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Boondocking america - al fresco


Boondocking is fun! Boondockers go everywhere they want, at any time they want and at any speed they want! If you are a affiliate of Loners on Wheels (LoW) or any other lone RV'ing group you will want to boondock at least some of the time.

Boondocking provides an more or less complete way to see America for barely housing costs. I have parked on streets in small towns and explored all the town had to offer. (Get me to tell you about the two weeks I spent in Williams, Arizona, one night!) I've enjoyed libraries, bars, restaurants, parks and who knows how many retail stores. The towns allowance from my costs and I charity performance by being able to see the out-of-the-way spots athwart this country.

Boondocking does take some planning, however.

Electricity is the first need. Most of us have solar panels on the roofs of our RVs. These panels serve one drive and one drive only - to renew our house batteries. As a broad-spectrum rule you must plan on one solar panel for each house array in your rig. Be sure you do not add batteries exclusive of adding up solar panels. If you do, your panels will not endow with adequate recharging and you'll at all times have low batteries.

In adding to solar panels, many of us have a generator in the back of the pick-up or installed in our rigs. This makes it doable to every so often run the air conditioner or microwave and to revitalize batteries. The problem, of course, is that generators are noisy and drive your co-campers nuts.

After you have portable electrical output, you need propane for the space heater, water heater, stove and refrigerator. All rigs are equipped with the compulsory propane tanks and most have a refrigerator that runs on electricity when you are associated to a land line and on gas when not connected. Check the propane often. You'll find that you only run out of propane on the coldest of nights at 1:00 A. M.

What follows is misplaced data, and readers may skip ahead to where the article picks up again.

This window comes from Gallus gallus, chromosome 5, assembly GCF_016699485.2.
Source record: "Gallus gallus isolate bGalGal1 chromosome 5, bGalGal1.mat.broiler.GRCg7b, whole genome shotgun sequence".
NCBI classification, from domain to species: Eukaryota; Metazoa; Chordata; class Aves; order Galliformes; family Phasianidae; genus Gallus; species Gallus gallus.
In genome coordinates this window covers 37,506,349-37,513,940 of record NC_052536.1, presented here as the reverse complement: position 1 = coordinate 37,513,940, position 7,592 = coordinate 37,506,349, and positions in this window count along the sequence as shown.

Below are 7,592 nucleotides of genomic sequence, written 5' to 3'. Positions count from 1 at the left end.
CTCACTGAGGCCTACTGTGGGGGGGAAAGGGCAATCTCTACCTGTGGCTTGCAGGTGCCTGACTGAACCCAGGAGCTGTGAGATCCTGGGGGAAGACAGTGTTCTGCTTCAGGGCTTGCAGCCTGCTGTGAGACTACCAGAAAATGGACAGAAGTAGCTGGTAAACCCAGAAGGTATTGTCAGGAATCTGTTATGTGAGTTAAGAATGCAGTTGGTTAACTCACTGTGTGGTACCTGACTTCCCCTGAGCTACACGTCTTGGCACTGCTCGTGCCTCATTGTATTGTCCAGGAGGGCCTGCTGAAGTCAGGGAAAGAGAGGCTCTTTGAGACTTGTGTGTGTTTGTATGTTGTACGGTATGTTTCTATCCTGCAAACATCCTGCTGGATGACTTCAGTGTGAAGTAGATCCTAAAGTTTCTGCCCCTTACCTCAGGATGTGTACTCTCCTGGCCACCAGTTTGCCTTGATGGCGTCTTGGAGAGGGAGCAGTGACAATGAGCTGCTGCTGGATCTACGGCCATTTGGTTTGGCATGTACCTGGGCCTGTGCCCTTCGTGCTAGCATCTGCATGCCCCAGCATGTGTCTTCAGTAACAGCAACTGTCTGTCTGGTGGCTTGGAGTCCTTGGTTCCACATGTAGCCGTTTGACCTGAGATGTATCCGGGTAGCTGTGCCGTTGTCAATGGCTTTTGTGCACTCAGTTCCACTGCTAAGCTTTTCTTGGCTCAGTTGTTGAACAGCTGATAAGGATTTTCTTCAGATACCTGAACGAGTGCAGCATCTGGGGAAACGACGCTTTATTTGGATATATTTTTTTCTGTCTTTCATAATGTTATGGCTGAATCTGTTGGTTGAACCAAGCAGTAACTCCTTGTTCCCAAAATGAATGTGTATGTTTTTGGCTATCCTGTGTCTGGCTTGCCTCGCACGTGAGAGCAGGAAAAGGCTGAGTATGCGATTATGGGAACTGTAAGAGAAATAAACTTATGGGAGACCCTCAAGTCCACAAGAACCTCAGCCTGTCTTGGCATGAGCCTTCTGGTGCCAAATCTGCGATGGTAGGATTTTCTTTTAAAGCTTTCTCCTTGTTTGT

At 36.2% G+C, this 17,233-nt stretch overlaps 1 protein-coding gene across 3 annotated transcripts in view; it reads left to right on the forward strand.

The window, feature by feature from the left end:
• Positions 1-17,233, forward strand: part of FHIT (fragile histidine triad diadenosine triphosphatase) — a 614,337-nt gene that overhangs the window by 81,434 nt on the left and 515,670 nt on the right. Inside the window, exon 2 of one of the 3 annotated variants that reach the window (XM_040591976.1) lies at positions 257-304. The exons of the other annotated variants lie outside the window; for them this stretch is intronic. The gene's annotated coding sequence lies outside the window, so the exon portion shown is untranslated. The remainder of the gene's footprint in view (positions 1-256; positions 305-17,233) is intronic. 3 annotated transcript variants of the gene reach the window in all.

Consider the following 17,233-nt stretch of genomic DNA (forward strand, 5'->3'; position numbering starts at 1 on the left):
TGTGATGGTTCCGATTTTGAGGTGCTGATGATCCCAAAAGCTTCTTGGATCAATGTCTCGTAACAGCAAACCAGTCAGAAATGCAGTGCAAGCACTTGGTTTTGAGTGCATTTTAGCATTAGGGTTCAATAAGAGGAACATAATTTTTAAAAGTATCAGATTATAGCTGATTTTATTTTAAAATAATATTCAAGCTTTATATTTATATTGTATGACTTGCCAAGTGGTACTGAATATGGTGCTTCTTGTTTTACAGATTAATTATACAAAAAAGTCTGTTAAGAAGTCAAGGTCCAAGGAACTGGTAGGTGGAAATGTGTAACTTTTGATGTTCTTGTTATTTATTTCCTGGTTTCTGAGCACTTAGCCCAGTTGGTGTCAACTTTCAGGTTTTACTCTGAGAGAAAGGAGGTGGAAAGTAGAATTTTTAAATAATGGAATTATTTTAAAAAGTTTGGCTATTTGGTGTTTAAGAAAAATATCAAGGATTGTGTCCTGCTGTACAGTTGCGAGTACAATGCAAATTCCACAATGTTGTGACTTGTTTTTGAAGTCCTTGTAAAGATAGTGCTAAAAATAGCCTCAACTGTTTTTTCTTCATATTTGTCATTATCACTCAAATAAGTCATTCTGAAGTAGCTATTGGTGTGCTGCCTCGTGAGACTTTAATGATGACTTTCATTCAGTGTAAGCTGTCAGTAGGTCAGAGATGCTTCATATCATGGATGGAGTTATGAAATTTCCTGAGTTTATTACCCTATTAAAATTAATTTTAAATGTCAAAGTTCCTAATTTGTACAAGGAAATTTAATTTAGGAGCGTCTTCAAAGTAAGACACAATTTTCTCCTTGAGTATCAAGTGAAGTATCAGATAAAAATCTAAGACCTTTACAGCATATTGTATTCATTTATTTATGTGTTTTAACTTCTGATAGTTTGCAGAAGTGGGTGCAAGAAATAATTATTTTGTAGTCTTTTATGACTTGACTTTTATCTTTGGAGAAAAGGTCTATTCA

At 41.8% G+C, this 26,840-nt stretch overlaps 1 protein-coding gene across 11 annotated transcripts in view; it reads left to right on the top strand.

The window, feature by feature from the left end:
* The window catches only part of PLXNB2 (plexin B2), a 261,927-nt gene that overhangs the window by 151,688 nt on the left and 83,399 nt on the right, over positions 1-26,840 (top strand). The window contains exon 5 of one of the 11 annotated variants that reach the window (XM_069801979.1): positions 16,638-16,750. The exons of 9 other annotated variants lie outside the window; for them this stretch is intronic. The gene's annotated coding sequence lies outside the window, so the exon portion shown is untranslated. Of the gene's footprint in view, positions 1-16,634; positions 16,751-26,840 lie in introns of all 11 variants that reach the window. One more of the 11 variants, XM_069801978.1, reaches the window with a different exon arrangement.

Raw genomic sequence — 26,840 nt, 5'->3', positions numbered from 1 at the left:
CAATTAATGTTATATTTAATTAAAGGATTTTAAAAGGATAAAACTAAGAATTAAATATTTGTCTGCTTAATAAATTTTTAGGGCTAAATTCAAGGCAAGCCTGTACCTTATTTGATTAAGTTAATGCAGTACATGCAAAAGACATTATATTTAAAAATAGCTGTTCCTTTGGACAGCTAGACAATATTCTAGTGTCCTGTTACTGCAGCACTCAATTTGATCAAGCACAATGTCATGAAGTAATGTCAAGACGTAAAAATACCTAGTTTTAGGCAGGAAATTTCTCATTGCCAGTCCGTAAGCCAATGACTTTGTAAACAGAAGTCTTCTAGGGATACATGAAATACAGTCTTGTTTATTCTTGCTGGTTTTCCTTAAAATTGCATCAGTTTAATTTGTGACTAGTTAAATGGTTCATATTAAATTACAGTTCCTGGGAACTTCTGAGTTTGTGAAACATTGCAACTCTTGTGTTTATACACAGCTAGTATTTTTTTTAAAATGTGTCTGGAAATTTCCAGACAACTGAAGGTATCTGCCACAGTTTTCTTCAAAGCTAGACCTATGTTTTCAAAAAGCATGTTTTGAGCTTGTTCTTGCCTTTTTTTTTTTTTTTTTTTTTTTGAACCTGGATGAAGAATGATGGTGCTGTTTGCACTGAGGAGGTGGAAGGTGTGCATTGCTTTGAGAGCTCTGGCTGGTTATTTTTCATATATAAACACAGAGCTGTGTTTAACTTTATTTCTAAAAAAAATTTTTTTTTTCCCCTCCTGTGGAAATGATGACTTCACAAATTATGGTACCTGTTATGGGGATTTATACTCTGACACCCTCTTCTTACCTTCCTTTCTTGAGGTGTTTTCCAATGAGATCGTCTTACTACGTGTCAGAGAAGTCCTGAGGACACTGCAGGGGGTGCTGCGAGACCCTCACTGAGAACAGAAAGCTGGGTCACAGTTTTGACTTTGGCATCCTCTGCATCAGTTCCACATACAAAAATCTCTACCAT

Finally, water must be carried. Many full-timers try to go with a least amount of water to save weight. I desire to have a full tank when I pull off the highway for an incalculable dot of time.

Now, where will you camp?

Almost everywhere you want! K-Mart or Wal-Mart parking lots are my beloved on the road RV stop-overs. Some cities have ordinances anti the use of such lots but the provisions themselves in the main like to have us. They have the space and don't like empty parking lots. We all spend a bunch of money in them when we stop and we afford an unofficial guard ceremony for the stores. Please, if parking in one of their lots, don't release your rig or continue your slide-outs.

I often spend a night or two at a truck stop. They at all times have adequate of parking space but my conundrum is that I continually park next to a diesel whose driver, for some anonymous reason, keeps the damn truck in a row all night. (If any person knows why they do that, entertain let me know. ) If you can put up with the noise, there's continually good food in their restaurants and a lot of air, water and fuel for your travels.

Roadside rest areas are also good stopping places. I've talked to lots of boondocking women and more or less all have spoken fear of rest areas but none has ever skilled a problem. After trying the rest areas they all found that they enjoyed the fact that other travelers are about for circle and protection. Clean restrooms and nice spaces to walk their dogs are high on their list of reasons for using highway rest stops.

Many of us are members of fraternal organizations which give easy on the pocket camping for members. The Elks, Moose Lodge and VFW are a few of many such organizations. Use them! They want to meet you and have your demean their clubs.

Finding a place to dump can be a badly behaved for some. Not me, though! I have many times pulled into an RV park and asked if I could dump. I've never been crooked down! Commonly they charge about $5 to dump and fill up the water asset tank. One dump a week is plenty.

Finally, I enjoy caravanning when I travel. Sunsets are prettier when you share them! I like the band and the armor of having associates with me when I'm peripatetic or staying overnight at some far aloof spot. Get with some fellow LoWs and try boondocking for a week or two.

You'll love it!

Jack Matlock is a boss and free full time RVer who is actively endorsing the RVing lifestyle. He on track his RVing with a small pick-up and a Coleman tent camper. He presently has a 33 foot 5th wheel with three slide outs.

As a definite Jack briefly educated that we live in a mated society. Even the RVing citizens was based on couples. He sought after to avoidance into a world where he could entertain with other singles. He looked for a group of distinct campers who would share his chocolate hours and fishing trips. He found Loners on Wheels, a singles only RVing club enthusiastic to enjoying the lone lifestyle and retaining the autonomy and pass through each RVer enjoys. For the past seven years he has enjoyed this group. He plans to enjoy it for the rest of his life! http://www. lonersonwheels. com/


Outdoors Innovation  The New York Times

Congress approves Great American Outdoors Act  Southern Environmental Law Center

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